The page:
The problem we have is that of culture. The way I look at it, we are very used to the culture of replacement rather than doing research and development in areas of special interest. So, when you are used to the culture of replacement you won’t do any research and development and once that is not done you consume foreign technology. There should be a re-orientation, a paradigm change. The order has been issued; how do we now implement it? It will not happen overnight. It has to go down to the issue of policies in indigenous technology, that will power our industry and manufacturing. [Only] then can we talk of consuming what we produce, if we can’t produce locally, we will continue to consume foreign products.

Being a scientist yourself, one of the challenges scientists’ faces is that of an envelope budget to conduct research. The Ministry of Science, Technology and Innovation and other related ministries are making a case for the National Research and Innovation Fund (NRIF) to fund research. How feasible is this plan?

This bill was started and concluded by the Senate. Then, the Senate and the House of Representatives approved it. Somehow, for some reason, the president did not give assent. It was sent back for us to do some corrections which we did but, unfortunately, the Bill has not seen the light of the day. But we are optimistic it will help research development when it is eventually approved.

Most research institutions reinvent the wheel, work in silos and end up performing almost the same function. As a former Senate Committee Chairman on Science and Technology, do you think this ga can be bridged and our institutions made more productive?

It is an unfortunate reality of our situation that we have very limited resources and there are many competing sectors in the economy. So, it is a matter of prioritizing what the economy wants or what the country needs.

As for the issue of envelopes, there is nowhere in the world where you carry out research and development in an ‘envelope’. It is not possible. You have to think of the peculiarity of research and development in science and, then, you know that the gestational period takes time.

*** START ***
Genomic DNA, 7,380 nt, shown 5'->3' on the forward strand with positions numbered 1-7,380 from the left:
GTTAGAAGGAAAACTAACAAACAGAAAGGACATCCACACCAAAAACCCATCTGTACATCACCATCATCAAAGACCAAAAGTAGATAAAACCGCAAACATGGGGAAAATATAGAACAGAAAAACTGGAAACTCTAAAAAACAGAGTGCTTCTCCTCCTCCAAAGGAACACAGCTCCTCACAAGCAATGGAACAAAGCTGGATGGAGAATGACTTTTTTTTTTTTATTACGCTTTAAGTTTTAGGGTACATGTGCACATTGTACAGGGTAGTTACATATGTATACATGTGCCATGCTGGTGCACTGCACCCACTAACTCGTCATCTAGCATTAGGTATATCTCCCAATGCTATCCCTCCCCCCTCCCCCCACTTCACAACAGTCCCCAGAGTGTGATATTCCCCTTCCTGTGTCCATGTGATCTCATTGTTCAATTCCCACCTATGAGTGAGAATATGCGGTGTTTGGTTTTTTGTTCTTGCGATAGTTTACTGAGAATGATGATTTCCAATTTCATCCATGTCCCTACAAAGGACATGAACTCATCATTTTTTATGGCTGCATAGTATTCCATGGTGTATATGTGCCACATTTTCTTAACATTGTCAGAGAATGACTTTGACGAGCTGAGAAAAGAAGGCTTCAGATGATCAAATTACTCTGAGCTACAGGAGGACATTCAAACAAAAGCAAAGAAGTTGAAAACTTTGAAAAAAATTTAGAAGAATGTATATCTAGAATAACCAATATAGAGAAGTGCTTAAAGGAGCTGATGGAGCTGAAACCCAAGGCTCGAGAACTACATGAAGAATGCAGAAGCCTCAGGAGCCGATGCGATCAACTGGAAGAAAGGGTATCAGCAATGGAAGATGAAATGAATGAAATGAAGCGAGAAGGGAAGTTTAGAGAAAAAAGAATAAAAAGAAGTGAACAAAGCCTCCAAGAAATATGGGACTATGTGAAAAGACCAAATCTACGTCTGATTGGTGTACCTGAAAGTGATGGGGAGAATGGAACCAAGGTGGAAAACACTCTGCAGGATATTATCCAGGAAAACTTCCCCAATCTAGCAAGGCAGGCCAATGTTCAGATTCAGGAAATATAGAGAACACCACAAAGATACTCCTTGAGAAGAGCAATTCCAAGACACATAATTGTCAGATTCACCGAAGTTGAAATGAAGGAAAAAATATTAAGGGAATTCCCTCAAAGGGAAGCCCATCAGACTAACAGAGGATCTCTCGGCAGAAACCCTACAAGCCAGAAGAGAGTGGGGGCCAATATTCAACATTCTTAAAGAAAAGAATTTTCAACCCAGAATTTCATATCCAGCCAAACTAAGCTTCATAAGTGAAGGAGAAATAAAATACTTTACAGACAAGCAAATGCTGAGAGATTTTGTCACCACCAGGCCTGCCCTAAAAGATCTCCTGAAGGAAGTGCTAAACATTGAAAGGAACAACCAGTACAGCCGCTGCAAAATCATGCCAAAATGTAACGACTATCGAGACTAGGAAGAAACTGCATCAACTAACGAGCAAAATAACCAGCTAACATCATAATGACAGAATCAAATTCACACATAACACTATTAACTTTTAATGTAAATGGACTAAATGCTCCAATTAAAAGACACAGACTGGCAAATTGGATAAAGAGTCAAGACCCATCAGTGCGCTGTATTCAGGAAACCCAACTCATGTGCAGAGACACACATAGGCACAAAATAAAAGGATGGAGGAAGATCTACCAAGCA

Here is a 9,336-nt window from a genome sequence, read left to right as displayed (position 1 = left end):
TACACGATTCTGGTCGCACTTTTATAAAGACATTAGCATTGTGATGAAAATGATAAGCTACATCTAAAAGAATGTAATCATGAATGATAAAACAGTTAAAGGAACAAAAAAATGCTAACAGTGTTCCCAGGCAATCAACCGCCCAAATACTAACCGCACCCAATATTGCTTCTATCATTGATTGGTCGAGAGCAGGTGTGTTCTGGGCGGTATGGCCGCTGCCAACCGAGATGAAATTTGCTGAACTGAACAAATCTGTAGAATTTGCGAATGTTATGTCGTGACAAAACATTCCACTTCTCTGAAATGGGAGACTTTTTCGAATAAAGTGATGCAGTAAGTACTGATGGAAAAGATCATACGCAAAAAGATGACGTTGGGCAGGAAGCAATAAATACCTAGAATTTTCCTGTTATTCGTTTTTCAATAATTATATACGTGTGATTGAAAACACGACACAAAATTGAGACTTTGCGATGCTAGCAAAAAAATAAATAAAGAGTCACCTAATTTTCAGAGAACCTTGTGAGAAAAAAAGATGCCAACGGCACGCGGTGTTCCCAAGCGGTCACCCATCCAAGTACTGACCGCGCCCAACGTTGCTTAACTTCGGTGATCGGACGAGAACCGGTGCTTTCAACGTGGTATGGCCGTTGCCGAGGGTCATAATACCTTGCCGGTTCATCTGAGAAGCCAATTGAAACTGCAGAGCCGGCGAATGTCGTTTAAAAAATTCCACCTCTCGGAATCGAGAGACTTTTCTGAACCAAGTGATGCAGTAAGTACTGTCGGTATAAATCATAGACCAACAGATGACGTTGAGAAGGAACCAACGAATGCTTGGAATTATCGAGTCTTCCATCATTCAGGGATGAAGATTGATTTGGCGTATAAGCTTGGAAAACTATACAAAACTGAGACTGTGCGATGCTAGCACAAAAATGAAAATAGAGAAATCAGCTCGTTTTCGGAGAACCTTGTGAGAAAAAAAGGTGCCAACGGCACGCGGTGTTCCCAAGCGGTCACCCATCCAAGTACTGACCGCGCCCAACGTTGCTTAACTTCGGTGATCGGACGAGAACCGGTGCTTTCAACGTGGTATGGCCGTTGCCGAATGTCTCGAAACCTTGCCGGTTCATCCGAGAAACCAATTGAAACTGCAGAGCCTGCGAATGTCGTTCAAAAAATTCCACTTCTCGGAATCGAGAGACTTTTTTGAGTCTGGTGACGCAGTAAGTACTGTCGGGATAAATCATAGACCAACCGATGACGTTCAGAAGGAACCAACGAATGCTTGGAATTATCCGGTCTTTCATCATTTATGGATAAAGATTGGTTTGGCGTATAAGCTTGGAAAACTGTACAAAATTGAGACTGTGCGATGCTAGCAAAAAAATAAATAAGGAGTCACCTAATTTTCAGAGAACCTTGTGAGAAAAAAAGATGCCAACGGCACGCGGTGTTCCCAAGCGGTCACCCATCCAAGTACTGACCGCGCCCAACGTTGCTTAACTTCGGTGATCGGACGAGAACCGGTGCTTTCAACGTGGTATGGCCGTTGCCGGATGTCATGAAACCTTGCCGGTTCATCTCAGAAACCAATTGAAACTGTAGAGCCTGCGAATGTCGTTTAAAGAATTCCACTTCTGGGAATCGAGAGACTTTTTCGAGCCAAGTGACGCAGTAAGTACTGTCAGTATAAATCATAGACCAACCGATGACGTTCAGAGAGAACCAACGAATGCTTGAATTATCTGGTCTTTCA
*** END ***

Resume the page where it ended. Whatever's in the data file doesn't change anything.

Now, about our research institutions; it is not that they are not doing very well in the areas of science and technology – they are doing very well in the areas of research. There is nothing wrong with overlapping. It only helps to confirm the results of their research and development. This also happens in developed countries, where you have many institutions doing similar things and, by the time the result comes out, they confirm what each institution has done.

The important thing, though, is how do we carry this research to the marketplace? How do we commercialize it? This is the problem. Our research institutions are not mandated to go into commercial activities, so we need a funding vehicle that will work with the research and development agencies – and, perhaps, interface with the government – to fund the commercialisation of our research findings/outcome. This is because it will need a lot of funds and the research institutions can only produce the prototype after which we need the fund (some people call it ‘risk fund’) to commercialise it. We lack that in this country. I believe that, based on the ‘envelope’ form of research, the research institutes are doing well. If we need them to do better then they should not be funded by the ‘envelope’ model. If that is the case, then we need to revive the National Research and Innovation Fund, to attract funds from outside the government treasury to fund science and technology. If do that, we can expect something fantastic shortly.

We are just about to enter the Fourth Industrial Revolution. Nigeria missed the first, second and third revolutions. We are expecting the 4IR – which would be driven by AI, big data, robotics etc. How can Nigeria tap into this revolution to ensure it is not left behind as usual?

I think it is in capacity building and in deliberate policy making of the government to participate in this new area. I think the government is doing very well. We have NITDA there, which is connected to information technology. But we need to do more in establishing institutions that will build capacity in the area of robotics, AI, aeronautics etc.

Of course, I am very happy to tell you that I sponsored a bill on the establishment of Aerospace and Aeronautics University. These are the things we need now. So, if the government makes a deliberate policy in this area, knowing very well that this is an area we can compete in and make a splash, instead of trying to re-invent the wheel, we can participate in this revolution. Of course, we have very young, smart Nigerians and they are doing very well in ICT. I am sure that if we now push into the fields of robotics and AI, you will be amazed at what Nigerians can do.